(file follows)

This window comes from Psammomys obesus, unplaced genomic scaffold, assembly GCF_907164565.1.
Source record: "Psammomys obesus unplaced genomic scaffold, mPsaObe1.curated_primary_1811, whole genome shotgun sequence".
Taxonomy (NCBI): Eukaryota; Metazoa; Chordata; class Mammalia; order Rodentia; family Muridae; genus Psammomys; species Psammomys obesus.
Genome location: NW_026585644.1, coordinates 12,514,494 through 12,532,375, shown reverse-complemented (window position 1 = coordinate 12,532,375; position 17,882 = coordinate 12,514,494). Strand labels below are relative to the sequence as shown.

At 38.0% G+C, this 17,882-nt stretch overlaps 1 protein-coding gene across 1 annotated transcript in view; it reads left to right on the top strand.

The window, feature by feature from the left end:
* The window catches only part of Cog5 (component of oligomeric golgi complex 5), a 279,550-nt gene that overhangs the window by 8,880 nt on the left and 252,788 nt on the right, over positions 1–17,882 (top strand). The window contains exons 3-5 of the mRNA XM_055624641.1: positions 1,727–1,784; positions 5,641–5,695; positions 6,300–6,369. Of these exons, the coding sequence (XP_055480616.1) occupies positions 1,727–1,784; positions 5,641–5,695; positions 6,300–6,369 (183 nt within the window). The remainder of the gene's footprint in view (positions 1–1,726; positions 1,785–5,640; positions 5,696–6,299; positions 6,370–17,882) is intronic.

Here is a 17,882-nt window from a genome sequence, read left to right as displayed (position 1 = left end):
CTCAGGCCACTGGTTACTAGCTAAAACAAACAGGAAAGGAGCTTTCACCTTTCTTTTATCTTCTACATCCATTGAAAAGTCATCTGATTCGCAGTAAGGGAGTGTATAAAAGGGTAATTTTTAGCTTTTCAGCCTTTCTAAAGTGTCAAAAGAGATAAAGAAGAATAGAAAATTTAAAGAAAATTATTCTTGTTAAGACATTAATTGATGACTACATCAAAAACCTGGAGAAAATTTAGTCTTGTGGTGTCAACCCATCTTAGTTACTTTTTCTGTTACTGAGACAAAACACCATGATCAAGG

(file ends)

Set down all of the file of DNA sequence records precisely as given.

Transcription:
This window comes from Psammomys obesus, unplaced genomic scaffold, assembly GCF_907164565.1.
Source record: "Psammomys obesus unplaced genomic scaffold, mPsaObe1.curated_primary_1811, whole genome shotgun sequence".
Taxonomy (NCBI): Eukaryota; Metazoa; Chordata; class Mammalia; order Rodentia; family Muridae; genus Psammomys; species Psammomys obesus.
Genome location: NW_026585644.1, coordinates 12,514,494 through 12,532,375, shown reverse-complemented (window position 1 = coordinate 12,532,375; position 17,882 = coordinate 12,514,494). Strand labels below are relative to the sequence as shown.

At 38.0% G+C, this 17,882-nt stretch overlaps 1 protein-coding gene across 1 annotated transcript in view; it reads left to right on the top strand.

The window, feature by feature from the left end:
* The window catches only part of Cog5 (component of oligomeric golgi complex 5), a 279,550-nt gene that overhangs the window by 8,880 nt on the left and 252,788 nt on the right, over positions 1–17,882 (top strand). The window contains exons 3-5 of the mRNA XM_055624641.1: positions 1,727–1,784; positions 5,641–5,695; positions 6,300–6,369. Of these exons, the coding sequence (XP_055480616.1) occupies positions 1,727–1,784; positions 5,641–5,695; positions 6,300–6,369 (183 nt within the window). The remainder of the gene's footprint in view (positions 1–1,726; positions 1,785–5,640; positions 5,696–6,299; positions 6,370–17,882) is intronic.

Here is a 17,882-nt window from a genome sequence, read left to right as displayed (position 1 = left end):
CTCAGGCCACTGGTTACTAGCTAAAACAAACAGGAAAGGAGCTTTCACCTTTCTTTTATCTTCTACATCCATTGAAAAGTCATCTGATTCGCAGTAAGGGAGTGTATAAAAGGGTAATTTTTAGCTTTTCAGCCTTTCTAAAGTGTCAAAAGAGATAAAGAAGAATAGAAAATTTAAAGAAAATTATTCTTGTTAAGACATTAATTGATGACTACATCAAAAACCTGGAGAAAATTTAGTCTTGTGGTGTCAACCCATCTTAGTTACTTTTTCTGTTACTGAGACAAAACACCATGATCAAGG